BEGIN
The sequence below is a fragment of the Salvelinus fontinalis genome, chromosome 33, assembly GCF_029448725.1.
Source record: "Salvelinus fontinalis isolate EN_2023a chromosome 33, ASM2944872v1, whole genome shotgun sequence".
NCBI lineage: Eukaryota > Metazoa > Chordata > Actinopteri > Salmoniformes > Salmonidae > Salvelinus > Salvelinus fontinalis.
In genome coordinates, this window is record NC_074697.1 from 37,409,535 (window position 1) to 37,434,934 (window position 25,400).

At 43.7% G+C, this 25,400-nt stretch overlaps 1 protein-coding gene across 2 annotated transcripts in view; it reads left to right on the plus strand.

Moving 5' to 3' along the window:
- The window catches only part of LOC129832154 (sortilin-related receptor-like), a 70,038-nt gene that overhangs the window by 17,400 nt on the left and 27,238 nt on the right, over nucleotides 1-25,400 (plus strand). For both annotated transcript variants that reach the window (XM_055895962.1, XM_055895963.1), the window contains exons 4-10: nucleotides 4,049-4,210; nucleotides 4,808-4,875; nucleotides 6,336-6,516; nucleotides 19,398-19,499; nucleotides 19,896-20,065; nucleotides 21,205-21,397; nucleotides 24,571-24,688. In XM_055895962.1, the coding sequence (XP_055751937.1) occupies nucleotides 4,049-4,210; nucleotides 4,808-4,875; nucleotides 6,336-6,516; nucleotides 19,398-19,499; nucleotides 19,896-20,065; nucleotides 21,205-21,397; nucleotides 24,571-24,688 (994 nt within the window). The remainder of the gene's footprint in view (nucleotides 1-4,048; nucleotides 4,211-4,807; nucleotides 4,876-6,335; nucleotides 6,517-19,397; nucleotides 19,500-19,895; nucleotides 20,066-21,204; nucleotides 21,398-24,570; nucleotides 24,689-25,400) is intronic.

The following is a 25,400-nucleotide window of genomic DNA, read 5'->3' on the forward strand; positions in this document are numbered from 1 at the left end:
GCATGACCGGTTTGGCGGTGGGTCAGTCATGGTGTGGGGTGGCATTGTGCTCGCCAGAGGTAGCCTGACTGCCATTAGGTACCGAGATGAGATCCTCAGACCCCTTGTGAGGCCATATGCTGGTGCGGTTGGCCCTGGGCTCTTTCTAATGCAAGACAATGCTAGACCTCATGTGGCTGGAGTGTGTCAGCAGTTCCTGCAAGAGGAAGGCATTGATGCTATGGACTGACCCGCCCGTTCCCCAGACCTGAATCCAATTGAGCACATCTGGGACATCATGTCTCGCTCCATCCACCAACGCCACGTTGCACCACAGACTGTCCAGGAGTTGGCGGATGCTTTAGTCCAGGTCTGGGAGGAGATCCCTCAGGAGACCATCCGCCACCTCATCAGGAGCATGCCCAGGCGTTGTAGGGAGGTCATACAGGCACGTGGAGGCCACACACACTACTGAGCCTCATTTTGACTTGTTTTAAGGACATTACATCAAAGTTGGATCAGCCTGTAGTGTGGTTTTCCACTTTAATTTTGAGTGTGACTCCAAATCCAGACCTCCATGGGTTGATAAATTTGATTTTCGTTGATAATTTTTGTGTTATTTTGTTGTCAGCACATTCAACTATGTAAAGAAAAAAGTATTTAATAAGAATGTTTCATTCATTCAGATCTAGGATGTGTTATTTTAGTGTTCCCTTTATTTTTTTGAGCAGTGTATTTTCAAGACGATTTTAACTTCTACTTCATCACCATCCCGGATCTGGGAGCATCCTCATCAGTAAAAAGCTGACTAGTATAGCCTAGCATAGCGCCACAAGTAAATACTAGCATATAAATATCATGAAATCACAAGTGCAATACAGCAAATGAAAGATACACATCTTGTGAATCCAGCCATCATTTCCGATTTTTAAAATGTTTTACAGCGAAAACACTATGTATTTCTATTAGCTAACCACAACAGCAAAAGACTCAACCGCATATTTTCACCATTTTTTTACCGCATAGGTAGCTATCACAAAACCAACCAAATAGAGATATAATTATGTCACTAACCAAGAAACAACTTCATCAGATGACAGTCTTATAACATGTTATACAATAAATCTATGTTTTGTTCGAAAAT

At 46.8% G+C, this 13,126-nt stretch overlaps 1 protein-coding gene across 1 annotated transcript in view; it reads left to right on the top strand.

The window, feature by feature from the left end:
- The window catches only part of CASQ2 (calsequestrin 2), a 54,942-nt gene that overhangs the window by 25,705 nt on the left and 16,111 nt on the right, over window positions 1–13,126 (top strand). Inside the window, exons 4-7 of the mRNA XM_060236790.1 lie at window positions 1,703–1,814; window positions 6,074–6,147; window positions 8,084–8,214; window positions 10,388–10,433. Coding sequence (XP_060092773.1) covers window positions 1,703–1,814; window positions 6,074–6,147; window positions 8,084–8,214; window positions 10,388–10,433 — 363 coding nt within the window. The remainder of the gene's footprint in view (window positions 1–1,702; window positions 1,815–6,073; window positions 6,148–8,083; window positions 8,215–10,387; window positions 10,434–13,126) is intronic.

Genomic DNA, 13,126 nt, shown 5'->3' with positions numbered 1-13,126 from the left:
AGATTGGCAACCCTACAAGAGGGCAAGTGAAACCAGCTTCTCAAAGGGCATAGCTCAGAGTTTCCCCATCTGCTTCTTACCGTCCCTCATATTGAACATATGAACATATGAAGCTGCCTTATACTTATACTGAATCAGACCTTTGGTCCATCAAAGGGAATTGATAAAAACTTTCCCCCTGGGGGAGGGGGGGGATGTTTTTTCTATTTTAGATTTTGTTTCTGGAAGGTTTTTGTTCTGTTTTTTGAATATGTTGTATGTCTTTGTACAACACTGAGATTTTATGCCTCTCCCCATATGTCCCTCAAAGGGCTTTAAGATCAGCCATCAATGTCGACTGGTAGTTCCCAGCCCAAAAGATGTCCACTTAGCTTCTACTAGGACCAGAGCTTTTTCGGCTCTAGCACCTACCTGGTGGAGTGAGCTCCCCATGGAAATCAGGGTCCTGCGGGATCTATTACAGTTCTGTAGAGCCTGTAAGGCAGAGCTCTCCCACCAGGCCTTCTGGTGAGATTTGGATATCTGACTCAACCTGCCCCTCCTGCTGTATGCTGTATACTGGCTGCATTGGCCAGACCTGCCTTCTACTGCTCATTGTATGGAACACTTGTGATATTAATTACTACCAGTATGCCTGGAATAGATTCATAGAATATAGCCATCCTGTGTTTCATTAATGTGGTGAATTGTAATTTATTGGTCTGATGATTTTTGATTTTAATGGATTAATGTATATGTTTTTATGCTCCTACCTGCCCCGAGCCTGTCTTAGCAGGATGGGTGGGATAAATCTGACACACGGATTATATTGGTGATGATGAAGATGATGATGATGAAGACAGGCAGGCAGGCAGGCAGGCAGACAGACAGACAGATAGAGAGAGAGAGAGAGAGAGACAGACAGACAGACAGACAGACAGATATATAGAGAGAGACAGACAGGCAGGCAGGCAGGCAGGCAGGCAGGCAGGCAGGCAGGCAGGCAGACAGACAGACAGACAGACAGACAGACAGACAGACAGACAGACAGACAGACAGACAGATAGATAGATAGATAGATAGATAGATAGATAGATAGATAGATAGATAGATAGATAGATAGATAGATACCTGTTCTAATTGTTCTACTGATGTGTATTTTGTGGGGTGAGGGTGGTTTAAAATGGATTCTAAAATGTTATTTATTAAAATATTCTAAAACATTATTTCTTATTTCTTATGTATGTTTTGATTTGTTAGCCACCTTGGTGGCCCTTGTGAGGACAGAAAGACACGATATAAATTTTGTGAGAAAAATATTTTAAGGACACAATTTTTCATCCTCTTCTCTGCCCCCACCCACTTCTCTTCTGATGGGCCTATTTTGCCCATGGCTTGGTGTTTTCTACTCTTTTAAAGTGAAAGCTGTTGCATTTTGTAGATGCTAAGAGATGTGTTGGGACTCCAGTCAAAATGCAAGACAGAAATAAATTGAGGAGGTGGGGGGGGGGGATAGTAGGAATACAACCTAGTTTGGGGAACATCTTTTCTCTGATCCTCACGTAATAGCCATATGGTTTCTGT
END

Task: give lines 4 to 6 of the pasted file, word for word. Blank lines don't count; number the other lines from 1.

In genome coordinates, this window is record NC_074697.1 from 37,409,535 (window position 1) to 37,434,934 (window position 25,400).

At 43.7% G+C, this 25,400-nt stretch overlaps 1 protein-coding gene across 2 annotated transcripts in view; it reads left to right on the plus strand.

Moving 5' to 3' along the window: